Is Age A Risk Factor for Melanoma?

Melanoma can afflict people of all ages, from the young to the elderly, and everyone in between. Melanoma is often considered a disease of older people, since about half of melanomas occur in people over the age of 50, with the median age at diagnosis being 59. While older adults are at higher risk of developing melanoma, the incidence of melanoma is rapidly rising in young adults. In fact, melanoma is now the third most common form of cancer in men and women aged 15 to 29. So yes, age is a risk factor for melanoma, but the risk of developing the disease is not limited to older adults.

It is estimated that approximately 400 cases of melanoma are diagnosed each year in patients younger than 20 years in the United States, accounting for less than 1% of all new cases of melanoma.[1]

Melanoma annual incidence in the United States (2011–2015) increases with age, as follows[2]:

  • Children younger than 10 years: <1.8 cases per 1 million.
  • Children aged 10 to 14 years: 3.2 cases per 1 million.
  • Children aged 15 to 19 years: 10.4 cases per 1 million.

The incidence of pediatric melanoma increased by an average of 1.7% per year between 1975 and 1994,[2] but then decreased by 0.6% per year from 1995 to 2014.[4]

Melanoma accounts for about 4% of all cancers in children aged 15 to 19 years.[2,3]

The number of children dying from melanoma has fallen significantly over the last 37 years.[5] This improvement is thought to be the result of better education and screening.

Young people are at greater risk if there is a family history of melanoma; therefore, even young children should be screened in this circumstance.

Melanoma is the second most common form of cancer in females age 15-29.[6]

Melanoma incidence is increasing faster in females age 15-29 than in males of the same age group.[7]

Research indicates that the incidence of melanoma in women 18-39 increased 800 percent from 1970 to 2009.[8]

Melanoma in white women younger than 44 has increased 6.1 percent annually, which may reflect recent trends in indoor tanning.[9]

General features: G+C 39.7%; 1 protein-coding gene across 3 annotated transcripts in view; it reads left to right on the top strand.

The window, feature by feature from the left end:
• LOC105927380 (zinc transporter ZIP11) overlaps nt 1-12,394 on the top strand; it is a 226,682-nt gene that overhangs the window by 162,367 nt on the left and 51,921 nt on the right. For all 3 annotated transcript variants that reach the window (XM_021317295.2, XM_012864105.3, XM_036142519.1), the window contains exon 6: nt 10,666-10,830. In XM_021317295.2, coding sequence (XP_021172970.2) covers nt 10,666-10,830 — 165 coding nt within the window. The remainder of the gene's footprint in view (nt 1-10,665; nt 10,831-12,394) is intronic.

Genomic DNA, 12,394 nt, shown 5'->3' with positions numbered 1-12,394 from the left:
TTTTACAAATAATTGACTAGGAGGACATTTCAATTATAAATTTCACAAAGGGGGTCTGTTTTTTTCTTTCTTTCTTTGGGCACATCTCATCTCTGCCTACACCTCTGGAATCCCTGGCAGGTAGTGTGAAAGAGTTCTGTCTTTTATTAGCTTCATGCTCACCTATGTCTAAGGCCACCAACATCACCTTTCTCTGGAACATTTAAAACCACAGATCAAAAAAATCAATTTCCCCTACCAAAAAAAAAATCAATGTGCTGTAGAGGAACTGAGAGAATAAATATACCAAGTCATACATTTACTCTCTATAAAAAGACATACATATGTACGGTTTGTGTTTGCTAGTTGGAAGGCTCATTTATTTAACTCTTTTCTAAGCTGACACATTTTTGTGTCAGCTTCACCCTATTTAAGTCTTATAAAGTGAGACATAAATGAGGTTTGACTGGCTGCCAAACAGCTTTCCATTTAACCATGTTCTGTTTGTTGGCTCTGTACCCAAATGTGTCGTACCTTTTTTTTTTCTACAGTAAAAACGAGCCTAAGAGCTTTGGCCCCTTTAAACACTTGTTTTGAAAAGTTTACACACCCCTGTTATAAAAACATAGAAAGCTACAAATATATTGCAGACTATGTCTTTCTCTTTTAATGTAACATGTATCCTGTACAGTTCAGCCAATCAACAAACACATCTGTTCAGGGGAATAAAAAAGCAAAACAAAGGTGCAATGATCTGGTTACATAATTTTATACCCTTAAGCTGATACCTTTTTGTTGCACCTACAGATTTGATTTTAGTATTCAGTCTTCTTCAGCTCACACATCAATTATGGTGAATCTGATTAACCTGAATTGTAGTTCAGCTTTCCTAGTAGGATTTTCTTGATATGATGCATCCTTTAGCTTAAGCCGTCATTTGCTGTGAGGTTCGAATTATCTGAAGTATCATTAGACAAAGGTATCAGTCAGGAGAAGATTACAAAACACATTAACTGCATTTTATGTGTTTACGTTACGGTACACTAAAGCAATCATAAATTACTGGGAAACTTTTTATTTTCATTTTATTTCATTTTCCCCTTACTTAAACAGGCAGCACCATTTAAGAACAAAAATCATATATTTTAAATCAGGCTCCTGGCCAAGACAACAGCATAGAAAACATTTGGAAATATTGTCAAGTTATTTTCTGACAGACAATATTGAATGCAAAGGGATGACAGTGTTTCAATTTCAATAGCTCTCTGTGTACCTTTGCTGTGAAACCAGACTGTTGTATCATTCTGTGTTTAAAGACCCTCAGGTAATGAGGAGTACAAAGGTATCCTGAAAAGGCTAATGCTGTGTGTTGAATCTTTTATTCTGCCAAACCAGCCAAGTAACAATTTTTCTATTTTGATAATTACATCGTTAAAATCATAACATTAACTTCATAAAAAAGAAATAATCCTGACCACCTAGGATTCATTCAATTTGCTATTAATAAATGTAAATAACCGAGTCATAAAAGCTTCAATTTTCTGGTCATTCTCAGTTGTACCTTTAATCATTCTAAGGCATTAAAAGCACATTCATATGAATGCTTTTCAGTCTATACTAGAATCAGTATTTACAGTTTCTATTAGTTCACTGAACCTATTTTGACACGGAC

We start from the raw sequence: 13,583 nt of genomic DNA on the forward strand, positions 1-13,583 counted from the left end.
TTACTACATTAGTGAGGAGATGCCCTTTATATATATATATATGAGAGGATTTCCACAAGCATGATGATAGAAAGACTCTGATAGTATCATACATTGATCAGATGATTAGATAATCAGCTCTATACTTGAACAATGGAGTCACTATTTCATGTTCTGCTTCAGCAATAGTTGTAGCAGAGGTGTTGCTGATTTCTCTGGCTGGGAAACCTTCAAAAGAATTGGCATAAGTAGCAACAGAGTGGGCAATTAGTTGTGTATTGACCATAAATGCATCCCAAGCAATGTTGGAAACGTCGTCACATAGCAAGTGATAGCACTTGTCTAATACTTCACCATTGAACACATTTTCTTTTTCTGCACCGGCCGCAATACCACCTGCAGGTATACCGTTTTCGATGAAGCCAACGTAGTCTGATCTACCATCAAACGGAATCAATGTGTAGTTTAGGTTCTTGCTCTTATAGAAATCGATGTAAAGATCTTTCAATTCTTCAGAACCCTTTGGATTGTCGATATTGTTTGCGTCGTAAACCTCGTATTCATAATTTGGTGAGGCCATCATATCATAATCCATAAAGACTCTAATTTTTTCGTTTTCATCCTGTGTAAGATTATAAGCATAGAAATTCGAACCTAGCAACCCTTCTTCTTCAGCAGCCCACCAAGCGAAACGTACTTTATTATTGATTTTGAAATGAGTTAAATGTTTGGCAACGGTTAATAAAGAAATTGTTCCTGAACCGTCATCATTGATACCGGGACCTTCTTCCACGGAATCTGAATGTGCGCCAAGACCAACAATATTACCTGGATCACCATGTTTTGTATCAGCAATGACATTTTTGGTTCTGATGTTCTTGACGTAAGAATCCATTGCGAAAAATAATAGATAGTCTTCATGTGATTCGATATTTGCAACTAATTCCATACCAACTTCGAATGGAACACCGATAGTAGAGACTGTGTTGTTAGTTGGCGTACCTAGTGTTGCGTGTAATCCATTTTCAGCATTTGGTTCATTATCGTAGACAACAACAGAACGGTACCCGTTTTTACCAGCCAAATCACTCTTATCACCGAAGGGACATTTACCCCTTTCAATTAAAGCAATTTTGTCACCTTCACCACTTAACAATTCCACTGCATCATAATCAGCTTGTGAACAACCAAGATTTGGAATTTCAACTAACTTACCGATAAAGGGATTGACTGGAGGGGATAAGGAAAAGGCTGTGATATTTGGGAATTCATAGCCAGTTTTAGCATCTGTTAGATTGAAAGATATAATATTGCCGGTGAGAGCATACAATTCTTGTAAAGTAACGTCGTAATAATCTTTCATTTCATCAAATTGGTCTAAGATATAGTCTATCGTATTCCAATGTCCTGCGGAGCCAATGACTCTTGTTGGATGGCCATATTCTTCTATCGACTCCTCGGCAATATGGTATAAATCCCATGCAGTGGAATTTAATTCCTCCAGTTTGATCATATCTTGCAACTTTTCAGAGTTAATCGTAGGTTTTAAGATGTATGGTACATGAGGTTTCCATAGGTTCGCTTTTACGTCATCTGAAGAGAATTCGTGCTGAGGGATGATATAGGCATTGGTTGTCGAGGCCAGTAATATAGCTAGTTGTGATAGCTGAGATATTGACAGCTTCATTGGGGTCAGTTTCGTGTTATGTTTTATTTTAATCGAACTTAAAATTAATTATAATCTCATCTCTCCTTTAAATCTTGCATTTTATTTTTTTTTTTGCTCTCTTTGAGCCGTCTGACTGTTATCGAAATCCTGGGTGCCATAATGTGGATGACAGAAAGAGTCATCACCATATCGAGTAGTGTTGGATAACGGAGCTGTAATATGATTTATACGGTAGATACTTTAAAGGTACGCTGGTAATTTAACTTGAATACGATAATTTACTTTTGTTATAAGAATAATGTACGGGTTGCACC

It is the third most common cancer among men and women ages 20-39.[10]

Incidence rates are higher in women than in men before the age of 50, but by age 65, rates in men double those in women, and by age 80 they are triple.[10]

From 2007 to 2016, the incidence rate increased by 2.2% per year in men and women ages 50 and older; however, the rate decreased by 1.2% in men and women younger than age 50.[10]


[1]National Cancer Institute: SEER Stat Fact Sheets: Melanoma of the Skin. Bethesda, Md: National Cancer Institute. [2]Childhood cancer by the ICCC. In: Howlader N, Noone AM, Krapcho M, et al., eds.: SEER Cancer Statistics Review (CSR) 1975-2014. Bethesda, Md: National Cancer Institute, Section 29. [3]Bleyer A, O’Leary M, Barr R, et al., eds.: Cancer Epidemiology in Older Adolescents and Young Adults 15 to 29 Years of Age, Including SEER Incidence and Survival: 1975-2000. Bethesda, Md: National Cancer Institute, 2006. NIH Pub. No. 06-5767. [4]Wong JR, Harris JK, Rodriguez-Galindo C, et al.: Incidence of childhood and adolescent melanoma in the United States: 1973-2009. Pediatrics 131 (5): 846-54, 2013. [5]Lewis KG. Trends in pediatric melanoma mortality in the United States, 1968 through 2004. Dermatol Surg. 2008;34(2):152-159. [6]Surveillance, Epidemiology, and End Results (SEER) program 18 registries. Data run July 25, 2018. [7]Noone AM, Howlader N, Krapcho M, Miller D, Brest A, Yu M, Ruhl J, Tatalovich Z, Mariotto A, Lewis DR, Chen HS, Feuer EJ, Cronin KA (eds). SEER Cancer Statistics Review, 1975-2015, National Cancer Institute. Bethesda, MD,, based on November 2017 SEER data submission, posted to the SEER web site, April 2018. [8]Reed KB et al. Increasing Incidence of Melanoma among Young Adults: An Epidemiological Study in Olmsted County, Minnesota. Mayo Clinic Proceedings, 2012; 87 (4): 328–334. [9]Little EG, Eide MJ. Update on the current state of melanoma incidence. Dermatol Clin. 2012:30(3):355-61. [10]American Cancer Society. “Cancer Facts and Figures 2020”. Atlanta: American Cancer Society; 2020.